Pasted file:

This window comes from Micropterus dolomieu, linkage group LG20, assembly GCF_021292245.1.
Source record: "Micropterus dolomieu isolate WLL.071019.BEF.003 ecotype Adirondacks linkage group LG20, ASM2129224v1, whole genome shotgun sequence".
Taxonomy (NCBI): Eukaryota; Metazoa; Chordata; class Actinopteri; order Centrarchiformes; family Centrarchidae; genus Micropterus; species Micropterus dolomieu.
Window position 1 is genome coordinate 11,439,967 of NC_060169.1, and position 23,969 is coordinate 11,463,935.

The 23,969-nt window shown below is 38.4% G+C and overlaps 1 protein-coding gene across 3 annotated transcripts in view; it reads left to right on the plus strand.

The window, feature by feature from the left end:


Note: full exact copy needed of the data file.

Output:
This window comes from Micropterus dolomieu, linkage group LG20, assembly GCF_021292245.1.
Source record: "Micropterus dolomieu isolate WLL.071019.BEF.003 ecotype Adirondacks linkage group LG20, ASM2129224v1, whole genome shotgun sequence".
Taxonomy (NCBI): Eukaryota; Metazoa; Chordata; class Actinopteri; order Centrarchiformes; family Centrarchidae; genus Micropterus; species Micropterus dolomieu.
Window position 1 is genome coordinate 11,439,967 of NC_060169.1, and position 23,969 is coordinate 11,463,935.

The 23,969-nt window shown below is 38.4% G+C and overlaps 1 protein-coding gene across 3 annotated transcripts in view; it reads left to right on the plus strand.

The window, feature by feature from the left end: